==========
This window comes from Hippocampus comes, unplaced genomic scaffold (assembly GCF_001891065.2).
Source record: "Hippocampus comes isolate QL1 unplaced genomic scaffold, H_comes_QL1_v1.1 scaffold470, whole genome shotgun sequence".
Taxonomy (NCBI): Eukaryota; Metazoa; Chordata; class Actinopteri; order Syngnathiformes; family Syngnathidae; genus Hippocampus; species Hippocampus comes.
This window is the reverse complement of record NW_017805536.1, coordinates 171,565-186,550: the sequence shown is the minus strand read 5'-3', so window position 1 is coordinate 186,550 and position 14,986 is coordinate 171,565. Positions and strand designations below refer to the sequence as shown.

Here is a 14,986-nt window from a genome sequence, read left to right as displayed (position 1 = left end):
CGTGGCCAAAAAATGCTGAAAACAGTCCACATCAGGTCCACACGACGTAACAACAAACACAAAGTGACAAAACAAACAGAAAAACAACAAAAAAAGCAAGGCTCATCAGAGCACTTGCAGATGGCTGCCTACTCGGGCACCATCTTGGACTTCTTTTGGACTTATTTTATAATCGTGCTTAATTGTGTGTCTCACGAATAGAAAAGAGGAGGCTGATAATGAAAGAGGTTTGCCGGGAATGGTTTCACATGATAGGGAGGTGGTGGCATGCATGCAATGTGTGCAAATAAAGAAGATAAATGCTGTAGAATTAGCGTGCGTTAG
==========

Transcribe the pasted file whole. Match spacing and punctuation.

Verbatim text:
This window comes from Hippocampus comes, unplaced genomic scaffold (assembly GCF_001891065.2).
Source record: "Hippocampus comes isolate QL1 unplaced genomic scaffold, H_comes_QL1_v1.1 scaffold470, whole genome shotgun sequence".
Taxonomy (NCBI): Eukaryota; Metazoa; Chordata; class Actinopteri; order Syngnathiformes; family Syngnathidae; genus Hippocampus; species Hippocampus comes.
This window is the reverse complement of record NW_017805536.1, coordinates 171,565-186,550: the sequence shown is the minus strand read 5'-3', so window position 1 is coordinate 186,550 and position 14,986 is coordinate 171,565. Positions and strand designations below refer to the sequence as shown.

Here is a 14,986-nt window from a genome sequence, read left to right as displayed (position 1 = left end):
CGTGGCCAAAAAATGCTGAAAACAGTCCACATCAGGTCCACACGACGTAACAACAAACACAAAGTGACAAAACAAACAGAAAAACAACAAAAAAAGCAAGGCTCATCAGAGCACTTGCAGATGGCTGCCTACTCGGGCACCATCTTGGACTTCTTTTGGACTTATTTTATAATCGTGCTTAATTGTGTGTCTCACGAATAGAAAAGAGGAGGCTGATAATGAAAGAGGTTTGCCGGGAATGGTTTCACATGATAGGGAGGTGGTGGCATGCATGCAATGTGTGCAAATAAAGAAGATAAATGCTGTAGAATTAGCGTGCGTTAG